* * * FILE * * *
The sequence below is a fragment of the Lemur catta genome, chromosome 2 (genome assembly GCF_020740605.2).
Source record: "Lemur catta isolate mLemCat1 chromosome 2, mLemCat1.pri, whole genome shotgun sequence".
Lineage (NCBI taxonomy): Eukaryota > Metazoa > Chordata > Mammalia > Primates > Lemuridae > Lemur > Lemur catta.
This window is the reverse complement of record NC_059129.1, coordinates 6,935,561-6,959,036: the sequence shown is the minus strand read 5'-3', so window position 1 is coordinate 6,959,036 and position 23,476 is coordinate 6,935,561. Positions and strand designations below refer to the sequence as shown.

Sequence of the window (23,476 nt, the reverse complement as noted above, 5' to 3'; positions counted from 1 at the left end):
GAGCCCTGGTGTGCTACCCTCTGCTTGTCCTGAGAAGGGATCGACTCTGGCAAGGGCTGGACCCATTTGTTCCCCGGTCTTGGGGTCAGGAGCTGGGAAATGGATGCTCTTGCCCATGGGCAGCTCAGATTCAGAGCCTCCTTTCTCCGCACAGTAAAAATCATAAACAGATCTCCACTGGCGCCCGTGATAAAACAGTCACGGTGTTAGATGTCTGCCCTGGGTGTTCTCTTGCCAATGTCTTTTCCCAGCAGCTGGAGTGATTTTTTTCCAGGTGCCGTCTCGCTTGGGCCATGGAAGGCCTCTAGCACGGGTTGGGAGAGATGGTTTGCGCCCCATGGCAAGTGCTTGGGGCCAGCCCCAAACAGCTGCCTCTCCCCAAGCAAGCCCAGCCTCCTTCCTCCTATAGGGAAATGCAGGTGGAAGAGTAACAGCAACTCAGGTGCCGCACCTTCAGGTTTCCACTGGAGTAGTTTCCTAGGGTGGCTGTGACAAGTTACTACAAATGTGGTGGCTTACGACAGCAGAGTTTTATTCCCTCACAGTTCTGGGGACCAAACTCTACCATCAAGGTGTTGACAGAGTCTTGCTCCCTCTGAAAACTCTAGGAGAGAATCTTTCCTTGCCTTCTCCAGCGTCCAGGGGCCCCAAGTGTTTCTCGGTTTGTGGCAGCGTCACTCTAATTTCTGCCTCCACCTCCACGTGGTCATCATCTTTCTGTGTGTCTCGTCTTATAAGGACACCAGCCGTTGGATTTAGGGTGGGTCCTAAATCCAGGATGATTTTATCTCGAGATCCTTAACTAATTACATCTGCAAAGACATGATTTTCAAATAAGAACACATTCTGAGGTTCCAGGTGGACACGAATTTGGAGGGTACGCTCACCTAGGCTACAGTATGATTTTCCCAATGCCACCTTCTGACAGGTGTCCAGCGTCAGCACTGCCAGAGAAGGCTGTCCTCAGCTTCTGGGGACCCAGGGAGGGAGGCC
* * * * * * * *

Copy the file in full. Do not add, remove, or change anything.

The sequence below is a fragment of the Lemur catta genome, chromosome 2 (genome assembly GCF_020740605.2).
Source record: "Lemur catta isolate mLemCat1 chromosome 2, mLemCat1.pri, whole genome shotgun sequence".
Lineage (NCBI taxonomy): Eukaryota > Metazoa > Chordata > Mammalia > Primates > Lemuridae > Lemur > Lemur catta.
This window is the reverse complement of record NC_059129.1, coordinates 6,935,561-6,959,036: the sequence shown is the minus strand read 5'-3', so window position 1 is coordinate 6,959,036 and position 23,476 is coordinate 6,935,561. Positions and strand designations below refer to the sequence as shown.

Sequence of the window (23,476 nt, the reverse complement as noted above, 5' to 3'; positions counted from 1 at the left end):
GAGCCCTGGTGTGCTACCCTCTGCTTGTCCTGAGAAGGGATCGACTCTGGCAAGGGCTGGACCCATTTGTTCCCCGGTCTTGGGGTCAGGAGCTGGGAAATGGATGCTCTTGCCCATGGGCAGCTCAGATTCAGAGCCTCCTTTCTCCGCACAGTAAAAATCATAAACAGATCTCCACTGGCGCCCGTGATAAAACAGTCACGGTGTTAGATGTCTGCCCTGGGTGTTCTCTTGCCAATGTCTTTTCCCAGCAGCTGGAGTGATTTTTTTCCAGGTGCCGTCTCGCTTGGGCCATGGAAGGCCTCTAGCACGGGTTGGGAGAGATGGTTTGCGCCCCATGGCAAGTGCTTGGGGCCAGCCCCAAACAGCTGCCTCTCCCCAAGCAAGCCCAGCCTCCTTCCTCCTATAGGGAAATGCAGGTGGAAGAGTAACAGCAACTCAGGTGCCGCACCTTCAGGTTTCCACTGGAGTAGTTTCCTAGGGTGGCTGTGACAAGTTACTACAAATGTGGTGGCTTACGACAGCAGAGTTTTATTCCCTCACAGTTCTGGGGACCAAACTCTACCATCAAGGTGTTGACAGAGTCTTGCTCCCTCTGAAAACTCTAGGAGAGAATCTTTCCTTGCCTTCTCCAGCGTCCAGGGGCCCCAAGTGTTTCTCGGTTTGTGGCAGCGTCACTCTAATTTCTGCCTCCACCTCCACGTGGTCATCATCTTTCTGTGTGTCTCGTCTTATAAGGACACCAGCCGTTGGATTTAGGGTGGGTCCTAAATCCAGGATGATTTTATCTCGAGATCCTTAACTAATTACATCTGCAAAGACATGATTTTCAAATAAGAACACATTCTGAGGTTCCAGGTGGACACGAATTTGGAGGGTACGCTCACCTAGGCTACAGTATGATTTTCCCAATGCCACCTTCTGACAGGTGTCCAGCGTCAGCACTGCCAGAGAAGGCTGTCCTCAGCTTCTGGGGACCCAGGGAGGGAGGCC